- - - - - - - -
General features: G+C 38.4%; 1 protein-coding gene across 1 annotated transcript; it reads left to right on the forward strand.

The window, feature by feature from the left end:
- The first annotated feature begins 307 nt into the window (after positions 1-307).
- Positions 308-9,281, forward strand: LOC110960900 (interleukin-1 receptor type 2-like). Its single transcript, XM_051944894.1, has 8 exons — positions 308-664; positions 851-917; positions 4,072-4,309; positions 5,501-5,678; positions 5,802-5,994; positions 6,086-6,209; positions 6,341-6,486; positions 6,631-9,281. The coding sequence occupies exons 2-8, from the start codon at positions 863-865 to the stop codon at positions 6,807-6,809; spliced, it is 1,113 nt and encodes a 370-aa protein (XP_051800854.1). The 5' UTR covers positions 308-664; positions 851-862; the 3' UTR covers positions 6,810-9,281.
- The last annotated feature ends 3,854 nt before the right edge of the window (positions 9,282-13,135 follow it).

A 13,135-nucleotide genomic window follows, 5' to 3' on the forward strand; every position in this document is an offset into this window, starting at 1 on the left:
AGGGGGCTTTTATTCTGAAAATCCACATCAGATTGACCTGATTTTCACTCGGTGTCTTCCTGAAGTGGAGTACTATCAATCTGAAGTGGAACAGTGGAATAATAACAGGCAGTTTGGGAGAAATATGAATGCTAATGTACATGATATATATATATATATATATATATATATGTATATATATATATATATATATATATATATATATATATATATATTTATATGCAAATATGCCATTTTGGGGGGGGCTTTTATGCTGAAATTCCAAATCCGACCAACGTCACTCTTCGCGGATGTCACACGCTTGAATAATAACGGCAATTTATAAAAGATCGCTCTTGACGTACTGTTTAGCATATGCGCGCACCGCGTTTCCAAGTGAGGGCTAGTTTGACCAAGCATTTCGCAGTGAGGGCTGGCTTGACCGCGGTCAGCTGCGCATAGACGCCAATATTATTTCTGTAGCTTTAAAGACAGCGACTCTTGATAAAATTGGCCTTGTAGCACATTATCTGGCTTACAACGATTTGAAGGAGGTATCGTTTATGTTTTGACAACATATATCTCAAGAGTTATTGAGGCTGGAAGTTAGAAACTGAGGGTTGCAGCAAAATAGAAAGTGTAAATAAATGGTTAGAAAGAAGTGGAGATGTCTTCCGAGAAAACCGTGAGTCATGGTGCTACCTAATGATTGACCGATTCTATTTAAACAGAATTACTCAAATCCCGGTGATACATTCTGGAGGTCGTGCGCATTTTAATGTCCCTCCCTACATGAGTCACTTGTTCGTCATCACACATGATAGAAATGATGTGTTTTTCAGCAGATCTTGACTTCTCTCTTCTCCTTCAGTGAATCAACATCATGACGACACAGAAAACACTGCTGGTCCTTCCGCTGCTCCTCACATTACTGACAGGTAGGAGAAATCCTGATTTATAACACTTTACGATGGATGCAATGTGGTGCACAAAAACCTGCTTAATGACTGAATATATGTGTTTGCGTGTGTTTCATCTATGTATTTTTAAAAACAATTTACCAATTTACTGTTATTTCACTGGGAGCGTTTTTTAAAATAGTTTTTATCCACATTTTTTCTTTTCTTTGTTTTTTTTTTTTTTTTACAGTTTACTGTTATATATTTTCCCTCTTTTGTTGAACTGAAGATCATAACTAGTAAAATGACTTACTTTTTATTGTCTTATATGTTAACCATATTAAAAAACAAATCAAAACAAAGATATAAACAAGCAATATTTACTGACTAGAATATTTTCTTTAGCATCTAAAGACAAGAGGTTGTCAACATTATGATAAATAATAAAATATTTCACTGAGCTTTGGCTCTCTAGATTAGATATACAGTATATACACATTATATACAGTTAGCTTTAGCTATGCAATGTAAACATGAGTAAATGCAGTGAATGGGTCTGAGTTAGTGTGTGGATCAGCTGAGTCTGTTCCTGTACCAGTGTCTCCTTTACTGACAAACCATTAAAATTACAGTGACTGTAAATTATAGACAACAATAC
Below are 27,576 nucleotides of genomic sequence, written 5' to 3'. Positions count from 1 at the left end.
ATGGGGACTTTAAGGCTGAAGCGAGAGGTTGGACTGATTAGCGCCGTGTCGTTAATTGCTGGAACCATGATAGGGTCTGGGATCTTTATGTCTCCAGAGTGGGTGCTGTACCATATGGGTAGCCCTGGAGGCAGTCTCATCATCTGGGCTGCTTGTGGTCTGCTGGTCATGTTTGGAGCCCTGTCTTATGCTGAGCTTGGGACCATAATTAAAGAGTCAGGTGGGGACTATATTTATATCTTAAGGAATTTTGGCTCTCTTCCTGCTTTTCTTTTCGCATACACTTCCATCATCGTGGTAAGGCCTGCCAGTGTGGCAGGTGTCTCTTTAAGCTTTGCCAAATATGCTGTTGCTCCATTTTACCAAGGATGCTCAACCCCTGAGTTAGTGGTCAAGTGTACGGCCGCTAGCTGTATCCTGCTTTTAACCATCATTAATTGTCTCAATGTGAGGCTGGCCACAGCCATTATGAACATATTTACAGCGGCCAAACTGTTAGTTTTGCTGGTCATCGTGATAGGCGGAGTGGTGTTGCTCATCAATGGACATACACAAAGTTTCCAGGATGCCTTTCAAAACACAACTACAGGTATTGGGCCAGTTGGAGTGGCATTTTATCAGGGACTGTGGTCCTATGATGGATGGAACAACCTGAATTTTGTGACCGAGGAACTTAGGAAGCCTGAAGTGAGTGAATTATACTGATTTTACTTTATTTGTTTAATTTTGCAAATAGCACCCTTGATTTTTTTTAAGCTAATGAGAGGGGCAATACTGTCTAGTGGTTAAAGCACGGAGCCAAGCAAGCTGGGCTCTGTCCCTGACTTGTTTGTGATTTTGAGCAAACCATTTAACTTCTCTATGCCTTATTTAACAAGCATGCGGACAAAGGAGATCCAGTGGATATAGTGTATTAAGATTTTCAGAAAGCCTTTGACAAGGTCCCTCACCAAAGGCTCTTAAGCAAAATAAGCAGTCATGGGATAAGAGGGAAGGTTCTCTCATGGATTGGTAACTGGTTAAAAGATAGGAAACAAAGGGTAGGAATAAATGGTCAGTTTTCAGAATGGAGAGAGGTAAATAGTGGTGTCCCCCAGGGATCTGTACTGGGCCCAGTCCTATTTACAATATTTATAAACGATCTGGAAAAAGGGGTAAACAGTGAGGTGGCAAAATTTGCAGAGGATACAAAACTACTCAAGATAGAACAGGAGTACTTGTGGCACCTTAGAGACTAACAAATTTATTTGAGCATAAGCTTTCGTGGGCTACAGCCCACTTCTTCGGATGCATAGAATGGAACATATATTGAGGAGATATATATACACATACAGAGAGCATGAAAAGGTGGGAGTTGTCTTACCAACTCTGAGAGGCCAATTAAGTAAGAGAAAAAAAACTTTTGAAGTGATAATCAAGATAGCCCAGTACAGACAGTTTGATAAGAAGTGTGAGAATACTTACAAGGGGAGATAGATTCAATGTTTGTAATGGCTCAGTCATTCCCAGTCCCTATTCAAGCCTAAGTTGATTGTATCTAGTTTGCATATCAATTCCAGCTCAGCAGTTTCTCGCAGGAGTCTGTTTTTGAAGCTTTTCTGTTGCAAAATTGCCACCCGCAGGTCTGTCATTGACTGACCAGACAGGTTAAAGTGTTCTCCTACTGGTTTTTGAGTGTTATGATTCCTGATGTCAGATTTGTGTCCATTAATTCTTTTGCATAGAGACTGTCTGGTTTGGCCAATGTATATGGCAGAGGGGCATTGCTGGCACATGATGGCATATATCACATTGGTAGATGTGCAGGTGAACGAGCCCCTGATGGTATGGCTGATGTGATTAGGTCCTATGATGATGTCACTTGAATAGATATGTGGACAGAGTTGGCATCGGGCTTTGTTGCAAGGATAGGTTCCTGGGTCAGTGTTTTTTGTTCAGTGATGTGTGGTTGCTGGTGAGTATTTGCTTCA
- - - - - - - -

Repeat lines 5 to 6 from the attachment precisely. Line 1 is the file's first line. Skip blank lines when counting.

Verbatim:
- The last annotated feature ends 3,854 nt before the right edge of the window (positions 9,282-13,135 follow it).

A 13,135-nucleotide genomic window follows, 5' to 3' on the forward strand; every position in this document is an offset into this window, starting at 1 on the left: